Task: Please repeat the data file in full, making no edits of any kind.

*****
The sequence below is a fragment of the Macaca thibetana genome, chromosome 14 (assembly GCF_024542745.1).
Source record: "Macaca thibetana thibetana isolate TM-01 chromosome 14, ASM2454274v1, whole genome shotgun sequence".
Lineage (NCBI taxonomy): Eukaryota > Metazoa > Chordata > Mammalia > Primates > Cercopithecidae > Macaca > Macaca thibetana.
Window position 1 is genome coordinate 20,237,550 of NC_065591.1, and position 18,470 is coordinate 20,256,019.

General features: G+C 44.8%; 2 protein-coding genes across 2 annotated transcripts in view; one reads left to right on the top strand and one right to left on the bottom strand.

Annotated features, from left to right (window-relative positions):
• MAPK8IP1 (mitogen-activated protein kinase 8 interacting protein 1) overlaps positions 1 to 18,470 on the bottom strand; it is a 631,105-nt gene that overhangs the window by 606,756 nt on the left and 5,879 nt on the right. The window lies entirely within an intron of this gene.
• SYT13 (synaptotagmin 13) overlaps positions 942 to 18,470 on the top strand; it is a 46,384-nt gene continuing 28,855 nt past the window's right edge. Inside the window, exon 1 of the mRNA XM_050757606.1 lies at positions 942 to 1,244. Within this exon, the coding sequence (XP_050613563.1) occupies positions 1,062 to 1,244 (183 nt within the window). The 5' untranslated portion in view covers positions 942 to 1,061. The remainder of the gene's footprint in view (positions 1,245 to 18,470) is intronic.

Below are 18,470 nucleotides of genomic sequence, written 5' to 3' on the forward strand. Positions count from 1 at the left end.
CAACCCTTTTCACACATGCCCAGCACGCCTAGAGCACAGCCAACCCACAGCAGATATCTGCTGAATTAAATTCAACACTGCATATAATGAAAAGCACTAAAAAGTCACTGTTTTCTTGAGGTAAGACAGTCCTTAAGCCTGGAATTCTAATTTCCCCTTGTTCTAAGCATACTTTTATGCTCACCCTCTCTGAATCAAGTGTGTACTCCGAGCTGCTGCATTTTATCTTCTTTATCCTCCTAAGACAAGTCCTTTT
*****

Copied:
The sequence below is a fragment of the Macaca thibetana genome, chromosome 14 (assembly GCF_024542745.1).
Source record: "Macaca thibetana thibetana isolate TM-01 chromosome 14, ASM2454274v1, whole genome shotgun sequence".
Lineage (NCBI taxonomy): Eukaryota > Metazoa > Chordata > Mammalia > Primates > Cercopithecidae > Macaca > Macaca thibetana.
Window position 1 is genome coordinate 20,237,550 of NC_065591.1, and position 18,470 is coordinate 20,256,019.

General features: G+C 44.8%; 2 protein-coding genes across 2 annotated transcripts in view; one reads left to right on the top strand and one right to left on the bottom strand.

Annotated features, from left to right (window-relative positions):
• MAPK8IP1 (mitogen-activated protein kinase 8 interacting protein 1) overlaps positions 1 to 18,470 on the bottom strand; it is a 631,105-nt gene that overhangs the window by 606,756 nt on the left and 5,879 nt on the right. The window lies entirely within an intron of this gene.
• SYT13 (synaptotagmin 13) overlaps positions 942 to 18,470 on the top strand; it is a 46,384-nt gene continuing 28,855 nt past the window's right edge. Inside the window, exon 1 of the mRNA XM_050757606.1 lies at positions 942 to 1,244. Within this exon, the coding sequence (XP_050613563.1) occupies positions 1,062 to 1,244 (183 nt within the window). The 5' untranslated portion in view covers positions 942 to 1,061. The remainder of the gene's footprint in view (positions 1,245 to 18,470) is intronic.

Below are 18,470 nucleotides of genomic sequence, written 5' to 3' on the forward strand. Positions count from 1 at the left end.
CAACCCTTTTCACACATGCCCAGCACGCCTAGAGCACAGCCAACCCACAGCAGATATCTGCTGAATTAAATTCAACACTGCATATAATGAAAAGCACTAAAAAGTCACTGTTTTCTTGAGGTAAGACAGTCCTTAAGCCTGGAATTCTAATTTCCCCTTGTTCTAAGCATACTTTTATGCTCACCCTCTCTGAATCAAGTGTGTACTCCGAGCTGCTGCATTTTATCTTCTTTATCCTCCTAAGACAAGTCCTTTT